James says they rode his brother’s snowmobiles back along H58 to this overlook of Grand Sable Dunes in the Pictured Rocks National Lakeshore last weekend.
He has more photos from Pictured Rocks in winter & all seasons in his tremendous Pictured Rocks National Lakeshore set (slideshow) with tons of photos including the pic to the right of the same scene in August.
I was a little surprised to find that I hadn’t written anything about Grand Sable Dunes on Michigan in Pictures. In my opinion, it’s one of the most amazing vistas in Michigan, a broad sweeping dune that arcs along the shore of Lake Superior. It’s a great hike, either from the drive-up overlook (where you can view or visit the Au Sable Light Station) or by walking along the base on the Superior shore just a mile west from Grand Marais. Michigan Tech has a nice writeup on the history, geology and natural character of the Grand Sable Dunes. They’re a perched dune like the Sleeping Bear Dunes in lower Michigan that were formed when:
Glacial ice that melted within the Superior Basin produced many large rivers after the last major readvance, The Marquette readvance, in North America. These rivers deposited millions of tons of debris into many different configurations south of the Superior Basin. The Grand Sable Banks may have originated as a glaciofluvial kame terrace along one of these glacial rivers during deglaciation.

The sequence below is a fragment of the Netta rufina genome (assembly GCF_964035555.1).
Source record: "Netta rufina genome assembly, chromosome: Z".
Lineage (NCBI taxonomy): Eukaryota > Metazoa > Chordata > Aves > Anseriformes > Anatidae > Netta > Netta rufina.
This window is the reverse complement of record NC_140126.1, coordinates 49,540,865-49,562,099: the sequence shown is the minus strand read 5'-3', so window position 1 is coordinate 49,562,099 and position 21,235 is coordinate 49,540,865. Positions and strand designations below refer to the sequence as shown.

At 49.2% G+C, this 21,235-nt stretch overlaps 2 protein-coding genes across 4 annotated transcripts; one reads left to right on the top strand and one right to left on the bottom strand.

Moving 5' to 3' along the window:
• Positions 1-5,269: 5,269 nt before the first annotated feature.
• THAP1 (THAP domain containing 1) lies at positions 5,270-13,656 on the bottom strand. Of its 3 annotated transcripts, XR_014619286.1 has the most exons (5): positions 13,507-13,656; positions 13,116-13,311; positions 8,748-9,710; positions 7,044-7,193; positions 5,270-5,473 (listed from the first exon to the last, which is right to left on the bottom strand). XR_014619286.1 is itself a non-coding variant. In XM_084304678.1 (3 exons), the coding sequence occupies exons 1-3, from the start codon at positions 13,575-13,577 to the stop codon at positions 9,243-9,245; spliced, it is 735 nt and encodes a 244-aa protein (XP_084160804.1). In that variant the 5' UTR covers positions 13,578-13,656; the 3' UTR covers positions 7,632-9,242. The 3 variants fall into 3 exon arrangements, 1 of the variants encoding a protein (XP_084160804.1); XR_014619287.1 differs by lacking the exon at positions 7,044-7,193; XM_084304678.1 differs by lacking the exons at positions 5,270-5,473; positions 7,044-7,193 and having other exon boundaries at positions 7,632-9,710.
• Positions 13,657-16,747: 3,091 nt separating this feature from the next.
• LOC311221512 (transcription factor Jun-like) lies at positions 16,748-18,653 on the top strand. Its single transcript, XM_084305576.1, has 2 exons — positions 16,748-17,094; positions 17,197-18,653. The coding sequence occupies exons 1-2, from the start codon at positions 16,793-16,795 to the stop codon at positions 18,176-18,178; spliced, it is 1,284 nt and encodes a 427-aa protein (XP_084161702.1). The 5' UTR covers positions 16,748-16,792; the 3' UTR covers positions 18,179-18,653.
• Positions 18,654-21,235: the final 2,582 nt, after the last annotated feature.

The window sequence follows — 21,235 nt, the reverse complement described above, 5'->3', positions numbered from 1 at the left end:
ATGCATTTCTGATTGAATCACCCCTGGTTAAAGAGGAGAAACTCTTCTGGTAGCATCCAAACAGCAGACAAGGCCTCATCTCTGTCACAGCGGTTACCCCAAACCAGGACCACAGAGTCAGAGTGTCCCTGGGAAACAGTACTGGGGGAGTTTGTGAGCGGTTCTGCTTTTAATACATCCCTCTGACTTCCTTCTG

Pictured Rocks then became very dry about 9500 years before present due to the Lake Superior basin draining to the north. The outlets to the east were now the low spots. A north facing ice contact bluff and a platform to the south of it remained in place for 4500 years after deglaciation right around the area where Grand Marais is located today.
Isostatic rebound then occurred about 4000 to 6000 years before present. North Bay began to rise which caused water levels to rise rapidly. In fact, Lake Superior rose to about 40 feet higher than it is today! The rise in lake levels formed Lake Nipissing. Lake levels of Lake Nipissing also began to rise which caused the Grand Sable Banks to become unstable. From this point the formation of a perched dune can explain how the dunes formed from the Grand Sable Banks.
When Lake Nipissing water level rose it caused the Grand Sable Banks to become unstable. In turn, the high water eroded the bluffs which left them exposed to wind. A dominant northwesterly wind blew through the Grand Sable Banks which carried the wind from the bluff to the top of the flat upland. This sand was “perched” on top of the upland, hence the name, “perched dune system.”
You can check out Grand Sable Dunes on Absolute Michigan’s Map of Michigan and check out the Grand Sable Dunes slideshow on Flickr. I have written a fair amount on Pictured Rocks that you might enjoy.